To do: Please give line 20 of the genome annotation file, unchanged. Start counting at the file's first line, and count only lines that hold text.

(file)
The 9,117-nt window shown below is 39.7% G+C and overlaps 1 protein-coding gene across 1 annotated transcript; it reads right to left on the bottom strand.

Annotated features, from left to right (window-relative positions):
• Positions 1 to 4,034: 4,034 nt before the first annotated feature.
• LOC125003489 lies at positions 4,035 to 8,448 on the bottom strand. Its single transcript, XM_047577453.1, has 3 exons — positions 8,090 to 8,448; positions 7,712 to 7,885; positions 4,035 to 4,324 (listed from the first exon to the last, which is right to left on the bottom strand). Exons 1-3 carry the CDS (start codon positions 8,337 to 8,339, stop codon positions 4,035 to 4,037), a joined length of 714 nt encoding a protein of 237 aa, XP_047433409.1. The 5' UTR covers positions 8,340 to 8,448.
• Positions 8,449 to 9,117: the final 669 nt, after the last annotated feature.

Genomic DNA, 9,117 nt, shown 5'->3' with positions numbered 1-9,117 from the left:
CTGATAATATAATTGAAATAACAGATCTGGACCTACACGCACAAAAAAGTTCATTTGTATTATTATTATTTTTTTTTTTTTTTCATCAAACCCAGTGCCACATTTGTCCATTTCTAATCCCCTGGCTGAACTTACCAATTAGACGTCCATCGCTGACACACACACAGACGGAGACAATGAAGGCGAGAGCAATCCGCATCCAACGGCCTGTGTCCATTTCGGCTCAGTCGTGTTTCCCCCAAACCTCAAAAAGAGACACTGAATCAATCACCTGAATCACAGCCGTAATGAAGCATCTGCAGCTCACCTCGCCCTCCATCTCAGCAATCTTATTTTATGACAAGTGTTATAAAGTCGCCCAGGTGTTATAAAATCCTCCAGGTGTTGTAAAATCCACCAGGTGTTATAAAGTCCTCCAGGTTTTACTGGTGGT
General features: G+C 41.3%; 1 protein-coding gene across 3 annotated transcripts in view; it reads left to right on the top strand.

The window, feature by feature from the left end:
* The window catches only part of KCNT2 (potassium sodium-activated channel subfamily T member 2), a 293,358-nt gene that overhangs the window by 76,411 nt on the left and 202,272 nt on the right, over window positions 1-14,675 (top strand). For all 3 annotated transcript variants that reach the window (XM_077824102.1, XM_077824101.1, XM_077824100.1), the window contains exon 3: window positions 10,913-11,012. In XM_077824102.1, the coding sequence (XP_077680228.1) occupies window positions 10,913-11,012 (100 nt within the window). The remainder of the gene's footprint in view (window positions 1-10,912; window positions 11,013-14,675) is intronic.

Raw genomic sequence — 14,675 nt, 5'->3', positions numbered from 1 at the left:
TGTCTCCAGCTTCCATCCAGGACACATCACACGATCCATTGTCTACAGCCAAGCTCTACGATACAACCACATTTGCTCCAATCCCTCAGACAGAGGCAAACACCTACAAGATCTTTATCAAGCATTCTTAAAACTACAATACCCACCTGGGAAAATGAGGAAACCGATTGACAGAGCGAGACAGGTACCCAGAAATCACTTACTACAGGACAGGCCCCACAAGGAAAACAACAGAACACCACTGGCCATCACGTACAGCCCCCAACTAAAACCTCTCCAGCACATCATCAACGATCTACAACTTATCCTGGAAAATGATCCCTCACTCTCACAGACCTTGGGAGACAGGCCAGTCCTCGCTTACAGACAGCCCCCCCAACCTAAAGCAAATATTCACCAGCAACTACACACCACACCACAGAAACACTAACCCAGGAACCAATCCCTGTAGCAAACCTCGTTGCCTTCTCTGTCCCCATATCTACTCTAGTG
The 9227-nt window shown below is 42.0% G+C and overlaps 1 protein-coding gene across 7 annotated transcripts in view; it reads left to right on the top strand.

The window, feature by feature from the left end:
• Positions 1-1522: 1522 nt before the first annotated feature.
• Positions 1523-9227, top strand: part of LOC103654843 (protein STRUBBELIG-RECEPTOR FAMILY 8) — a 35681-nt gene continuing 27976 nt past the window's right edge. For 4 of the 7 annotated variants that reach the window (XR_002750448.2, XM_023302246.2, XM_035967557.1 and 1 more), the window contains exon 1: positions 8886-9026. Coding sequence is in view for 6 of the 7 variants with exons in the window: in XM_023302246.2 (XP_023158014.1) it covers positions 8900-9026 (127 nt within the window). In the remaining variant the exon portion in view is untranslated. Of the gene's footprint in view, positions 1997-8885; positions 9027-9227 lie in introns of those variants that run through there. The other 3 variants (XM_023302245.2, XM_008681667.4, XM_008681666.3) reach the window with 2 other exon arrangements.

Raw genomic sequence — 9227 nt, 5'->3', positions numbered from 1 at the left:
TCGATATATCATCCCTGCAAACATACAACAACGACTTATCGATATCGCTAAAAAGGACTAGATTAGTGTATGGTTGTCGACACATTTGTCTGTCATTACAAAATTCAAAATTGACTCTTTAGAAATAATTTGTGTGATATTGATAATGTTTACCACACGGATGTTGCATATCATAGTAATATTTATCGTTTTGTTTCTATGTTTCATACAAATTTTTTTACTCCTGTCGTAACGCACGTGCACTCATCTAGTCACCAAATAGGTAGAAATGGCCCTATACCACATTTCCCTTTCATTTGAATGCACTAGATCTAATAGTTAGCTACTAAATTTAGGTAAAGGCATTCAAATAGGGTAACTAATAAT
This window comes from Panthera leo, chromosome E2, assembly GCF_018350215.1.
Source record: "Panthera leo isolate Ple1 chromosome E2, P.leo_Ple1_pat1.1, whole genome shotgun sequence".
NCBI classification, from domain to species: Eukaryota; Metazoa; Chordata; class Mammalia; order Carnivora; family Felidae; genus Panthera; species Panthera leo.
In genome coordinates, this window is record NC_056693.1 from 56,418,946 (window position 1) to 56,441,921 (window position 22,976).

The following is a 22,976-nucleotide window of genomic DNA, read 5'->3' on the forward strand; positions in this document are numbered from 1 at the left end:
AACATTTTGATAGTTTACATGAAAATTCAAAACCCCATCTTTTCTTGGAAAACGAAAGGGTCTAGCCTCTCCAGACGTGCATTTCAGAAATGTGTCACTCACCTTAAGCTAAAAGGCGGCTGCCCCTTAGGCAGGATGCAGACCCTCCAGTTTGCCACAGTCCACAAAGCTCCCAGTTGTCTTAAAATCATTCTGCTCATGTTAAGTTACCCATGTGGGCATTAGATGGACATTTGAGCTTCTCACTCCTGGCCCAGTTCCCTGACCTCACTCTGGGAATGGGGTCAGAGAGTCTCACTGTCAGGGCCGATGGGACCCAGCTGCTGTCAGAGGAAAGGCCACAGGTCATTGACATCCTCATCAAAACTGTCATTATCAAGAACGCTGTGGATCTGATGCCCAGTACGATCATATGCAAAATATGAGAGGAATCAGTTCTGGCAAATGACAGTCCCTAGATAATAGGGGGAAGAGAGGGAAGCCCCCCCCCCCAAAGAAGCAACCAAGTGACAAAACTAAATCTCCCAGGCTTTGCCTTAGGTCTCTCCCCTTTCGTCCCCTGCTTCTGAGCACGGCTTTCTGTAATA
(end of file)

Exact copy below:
Source record: "Panthera leo isolate Ple1 chromosome E2, P.leo_Ple1_pat1.1, whole genome shotgun sequence".